A major challenge in understanding patterning and growth control is how the signaling pathways are balanced to produce normal pattern and growth and how they interact to respond to aberrant signals. In the dissertation, we aim to develop a mathematical model which incorporates the Hippo pathway locating at the center of different regulatory pathways in the wing disc of Drosophila so as to be able to understand existing experimental results, to make experimentally-testable predictions, and to provide a platform for integrating and testing new results and incorporating other signaling pathways. The model we developed addresses the limitation of previous models due to lack of mechanistic details, and predicts all the primary characteristic phenotypes associated with the pathway. Moreover, the model supports two hypotheses, one of which have been confirmed by experiments. As using a mathematical model to facilitate the development of biology is contingent on parameters, the other specific aim of our work is to propose a new way to improve parameter estimation from experimental data. We identify the source for poor estimation in Fluorescence recovery after photobleaching (FRAP), a widely-used technique for quantitative measurement of molecular dynamics, and propose three feasible ways to improve parameter estimation. In addition, we also introduce sensitivity analysis to improve model identification in FRAP.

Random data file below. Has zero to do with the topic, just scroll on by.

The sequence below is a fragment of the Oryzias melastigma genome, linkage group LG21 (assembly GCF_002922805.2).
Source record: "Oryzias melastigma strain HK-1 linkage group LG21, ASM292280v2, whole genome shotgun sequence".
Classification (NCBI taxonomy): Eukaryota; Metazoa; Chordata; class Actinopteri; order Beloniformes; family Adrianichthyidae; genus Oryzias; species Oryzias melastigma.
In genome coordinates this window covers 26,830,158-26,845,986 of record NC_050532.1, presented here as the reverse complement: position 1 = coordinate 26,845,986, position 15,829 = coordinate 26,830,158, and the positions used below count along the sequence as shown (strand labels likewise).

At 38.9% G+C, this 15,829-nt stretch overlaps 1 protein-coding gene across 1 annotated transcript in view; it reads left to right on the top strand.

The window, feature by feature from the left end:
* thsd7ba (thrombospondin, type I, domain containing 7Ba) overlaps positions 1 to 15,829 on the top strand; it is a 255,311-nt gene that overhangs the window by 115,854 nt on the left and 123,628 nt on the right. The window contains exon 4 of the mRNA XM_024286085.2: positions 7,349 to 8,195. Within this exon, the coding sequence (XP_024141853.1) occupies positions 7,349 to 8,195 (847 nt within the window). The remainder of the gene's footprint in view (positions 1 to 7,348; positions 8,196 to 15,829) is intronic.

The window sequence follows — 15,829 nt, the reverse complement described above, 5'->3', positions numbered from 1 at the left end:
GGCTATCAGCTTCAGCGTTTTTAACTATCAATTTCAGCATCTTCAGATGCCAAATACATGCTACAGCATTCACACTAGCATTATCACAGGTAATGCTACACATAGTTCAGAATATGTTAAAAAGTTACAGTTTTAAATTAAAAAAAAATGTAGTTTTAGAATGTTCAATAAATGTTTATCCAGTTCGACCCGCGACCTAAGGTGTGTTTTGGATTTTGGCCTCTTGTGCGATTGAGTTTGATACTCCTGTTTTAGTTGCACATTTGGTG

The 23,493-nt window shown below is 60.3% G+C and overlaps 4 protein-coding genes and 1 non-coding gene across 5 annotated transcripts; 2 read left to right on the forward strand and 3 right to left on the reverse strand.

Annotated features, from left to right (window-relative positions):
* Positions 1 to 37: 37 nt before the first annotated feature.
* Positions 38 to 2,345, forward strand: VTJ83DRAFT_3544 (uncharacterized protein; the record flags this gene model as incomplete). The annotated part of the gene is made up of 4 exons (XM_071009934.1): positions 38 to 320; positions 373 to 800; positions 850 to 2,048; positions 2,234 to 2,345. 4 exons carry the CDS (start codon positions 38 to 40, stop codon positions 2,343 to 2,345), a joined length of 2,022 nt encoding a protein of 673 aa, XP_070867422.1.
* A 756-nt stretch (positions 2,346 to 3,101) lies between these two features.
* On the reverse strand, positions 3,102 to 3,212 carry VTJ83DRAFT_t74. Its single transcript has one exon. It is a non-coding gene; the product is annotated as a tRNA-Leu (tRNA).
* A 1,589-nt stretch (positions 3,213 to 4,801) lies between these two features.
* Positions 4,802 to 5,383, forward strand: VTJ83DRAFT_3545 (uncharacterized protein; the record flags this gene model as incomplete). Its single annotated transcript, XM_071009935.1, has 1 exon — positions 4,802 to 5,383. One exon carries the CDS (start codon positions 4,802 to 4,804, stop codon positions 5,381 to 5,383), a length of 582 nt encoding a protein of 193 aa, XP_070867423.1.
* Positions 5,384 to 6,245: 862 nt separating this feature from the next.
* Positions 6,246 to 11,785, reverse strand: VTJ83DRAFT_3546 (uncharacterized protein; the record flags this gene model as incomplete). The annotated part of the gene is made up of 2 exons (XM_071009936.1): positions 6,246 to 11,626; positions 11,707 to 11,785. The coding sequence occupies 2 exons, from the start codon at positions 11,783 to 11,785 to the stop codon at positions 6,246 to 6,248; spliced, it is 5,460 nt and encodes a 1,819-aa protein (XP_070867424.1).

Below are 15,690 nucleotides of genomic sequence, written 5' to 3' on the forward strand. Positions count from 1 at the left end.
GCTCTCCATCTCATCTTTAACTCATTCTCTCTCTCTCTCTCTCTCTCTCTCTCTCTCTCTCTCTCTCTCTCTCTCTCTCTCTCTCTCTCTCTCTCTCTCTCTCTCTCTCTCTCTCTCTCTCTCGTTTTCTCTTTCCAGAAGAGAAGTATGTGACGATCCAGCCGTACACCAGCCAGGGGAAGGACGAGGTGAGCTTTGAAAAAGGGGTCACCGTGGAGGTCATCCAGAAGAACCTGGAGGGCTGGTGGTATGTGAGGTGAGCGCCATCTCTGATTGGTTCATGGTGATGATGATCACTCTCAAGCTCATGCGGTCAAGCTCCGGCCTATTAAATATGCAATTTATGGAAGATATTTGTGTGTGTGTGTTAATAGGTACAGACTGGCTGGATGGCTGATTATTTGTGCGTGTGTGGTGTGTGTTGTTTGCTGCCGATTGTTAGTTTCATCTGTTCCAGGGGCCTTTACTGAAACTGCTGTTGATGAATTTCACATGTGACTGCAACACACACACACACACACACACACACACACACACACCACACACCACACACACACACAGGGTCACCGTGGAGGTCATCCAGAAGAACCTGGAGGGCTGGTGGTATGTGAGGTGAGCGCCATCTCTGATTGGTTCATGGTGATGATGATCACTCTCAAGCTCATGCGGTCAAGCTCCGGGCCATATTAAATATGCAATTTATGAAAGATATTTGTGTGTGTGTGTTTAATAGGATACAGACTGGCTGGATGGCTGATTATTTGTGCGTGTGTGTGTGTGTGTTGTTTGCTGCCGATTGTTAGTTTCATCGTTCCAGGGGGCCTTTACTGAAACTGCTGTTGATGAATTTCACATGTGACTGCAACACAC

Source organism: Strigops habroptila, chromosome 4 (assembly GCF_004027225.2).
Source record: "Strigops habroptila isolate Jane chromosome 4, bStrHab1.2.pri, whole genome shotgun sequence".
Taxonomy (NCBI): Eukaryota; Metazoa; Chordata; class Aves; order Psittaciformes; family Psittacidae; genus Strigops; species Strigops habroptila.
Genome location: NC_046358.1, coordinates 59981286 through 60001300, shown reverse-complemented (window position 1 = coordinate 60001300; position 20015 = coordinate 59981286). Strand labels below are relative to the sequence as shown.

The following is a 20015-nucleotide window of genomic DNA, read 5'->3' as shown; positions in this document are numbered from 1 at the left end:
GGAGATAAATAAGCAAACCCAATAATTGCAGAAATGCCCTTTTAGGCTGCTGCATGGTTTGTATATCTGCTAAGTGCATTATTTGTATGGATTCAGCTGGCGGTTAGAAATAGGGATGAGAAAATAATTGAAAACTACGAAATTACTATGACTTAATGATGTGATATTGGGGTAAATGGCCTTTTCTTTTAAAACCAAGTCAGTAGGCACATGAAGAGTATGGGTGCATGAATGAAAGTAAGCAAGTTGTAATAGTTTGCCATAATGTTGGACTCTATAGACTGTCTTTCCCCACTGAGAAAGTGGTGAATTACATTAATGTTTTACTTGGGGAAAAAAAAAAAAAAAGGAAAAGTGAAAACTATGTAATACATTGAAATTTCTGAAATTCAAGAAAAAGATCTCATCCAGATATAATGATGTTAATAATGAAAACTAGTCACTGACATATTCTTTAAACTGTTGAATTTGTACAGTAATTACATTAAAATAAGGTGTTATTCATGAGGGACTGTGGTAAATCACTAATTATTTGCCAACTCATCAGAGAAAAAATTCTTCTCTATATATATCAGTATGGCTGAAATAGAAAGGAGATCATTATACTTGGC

University of Minnesota Ph.D. dissertation. January 2016. Major: Biomedical Engineering. Advisor: Hans Othmer. 1 computer file (PDF); ix, 131 pages.
Modeling of the signaling networks in patterning and growth control of the Drosophila wing disc.
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